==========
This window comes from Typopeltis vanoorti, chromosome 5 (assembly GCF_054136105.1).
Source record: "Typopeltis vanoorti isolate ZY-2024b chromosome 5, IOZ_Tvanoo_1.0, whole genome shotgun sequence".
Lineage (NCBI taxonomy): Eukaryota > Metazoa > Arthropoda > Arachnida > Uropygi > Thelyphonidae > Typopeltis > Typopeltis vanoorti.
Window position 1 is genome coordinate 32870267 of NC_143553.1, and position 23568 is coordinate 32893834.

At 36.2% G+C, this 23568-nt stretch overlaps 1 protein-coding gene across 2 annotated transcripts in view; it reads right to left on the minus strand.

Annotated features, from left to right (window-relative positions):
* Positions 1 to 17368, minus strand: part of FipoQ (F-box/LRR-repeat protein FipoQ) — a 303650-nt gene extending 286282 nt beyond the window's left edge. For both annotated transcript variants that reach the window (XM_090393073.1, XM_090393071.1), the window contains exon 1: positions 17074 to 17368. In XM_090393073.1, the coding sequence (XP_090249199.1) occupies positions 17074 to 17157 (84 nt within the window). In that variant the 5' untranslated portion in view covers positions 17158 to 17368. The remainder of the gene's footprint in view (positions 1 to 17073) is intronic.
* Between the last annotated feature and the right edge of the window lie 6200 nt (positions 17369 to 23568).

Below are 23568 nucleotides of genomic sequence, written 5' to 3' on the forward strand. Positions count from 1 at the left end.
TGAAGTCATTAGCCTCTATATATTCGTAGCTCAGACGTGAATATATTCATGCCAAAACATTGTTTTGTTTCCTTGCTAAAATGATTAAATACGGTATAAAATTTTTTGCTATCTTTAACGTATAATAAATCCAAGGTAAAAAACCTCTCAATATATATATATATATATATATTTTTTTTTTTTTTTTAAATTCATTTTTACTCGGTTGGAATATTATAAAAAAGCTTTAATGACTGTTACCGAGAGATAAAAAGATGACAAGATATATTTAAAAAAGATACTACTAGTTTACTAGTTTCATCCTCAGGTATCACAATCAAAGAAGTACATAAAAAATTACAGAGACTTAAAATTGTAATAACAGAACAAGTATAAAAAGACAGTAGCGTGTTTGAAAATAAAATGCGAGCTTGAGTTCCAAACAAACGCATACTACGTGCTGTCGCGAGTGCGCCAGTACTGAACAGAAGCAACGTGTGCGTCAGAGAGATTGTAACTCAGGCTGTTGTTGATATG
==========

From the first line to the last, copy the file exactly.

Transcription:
This window comes from Typopeltis vanoorti, chromosome 5 (assembly GCF_054136105.1).
Source record: "Typopeltis vanoorti isolate ZY-2024b chromosome 5, IOZ_Tvanoo_1.0, whole genome shotgun sequence".
Lineage (NCBI taxonomy): Eukaryota > Metazoa > Arthropoda > Arachnida > Uropygi > Thelyphonidae > Typopeltis > Typopeltis vanoorti.
Window position 1 is genome coordinate 32870267 of NC_143553.1, and position 23568 is coordinate 32893834.

At 36.2% G+C, this 23568-nt stretch overlaps 1 protein-coding gene across 2 annotated transcripts in view; it reads right to left on the minus strand.

Annotated features, from left to right (window-relative positions):
* Positions 1 to 17368, minus strand: part of FipoQ (F-box/LRR-repeat protein FipoQ) — a 303650-nt gene extending 286282 nt beyond the window's left edge. For both annotated transcript variants that reach the window (XM_090393073.1, XM_090393071.1), the window contains exon 1: positions 17074 to 17368. In XM_090393073.1, the coding sequence (XP_090249199.1) occupies positions 17074 to 17157 (84 nt within the window). In that variant the 5' untranslated portion in view covers positions 17158 to 17368. The remainder of the gene's footprint in view (positions 1 to 17073) is intronic.
* Between the last annotated feature and the right edge of the window lie 6200 nt (positions 17369 to 23568).

Below are 23568 nucleotides of genomic sequence, written 5' to 3' on the forward strand. Positions count from 1 at the left end.
TGAAGTCATTAGCCTCTATATATTCGTAGCTCAGACGTGAATATATTCATGCCAAAACATTGTTTTGTTTCCTTGCTAAAATGATTAAATACGGTATAAAATTTTTTGCTATCTTTAACGTATAATAAATCCAAGGTAAAAAACCTCTCAATATATATATATATATATATATTTTTTTTTTTTTTTTAAATTCATTTTTACTCGGTTGGAATATTATAAAAAAGCTTTAATGACTGTTACCGAGAGATAAAAAGATGACAAGATATATTTAAAAAAGATACTACTAGTTTACTAGTTTCATCCTCAGGTATCACAATCAAAGAAGTACATAAAAAATTACAGAGACTTAAAATTGTAATAACAGAACAAGTATAAAAAGACAGTAGCGTGTTTGAAAATAAAATGCGAGCTTGAGTTCCAAACAAACGCATACTACGTGCTGTCGCGAGTGCGCCAGTACTGAACAGAAGCAACGTGTGCGTCAGAGAGATTGTAACTCAGGCTGTTGTTGATATG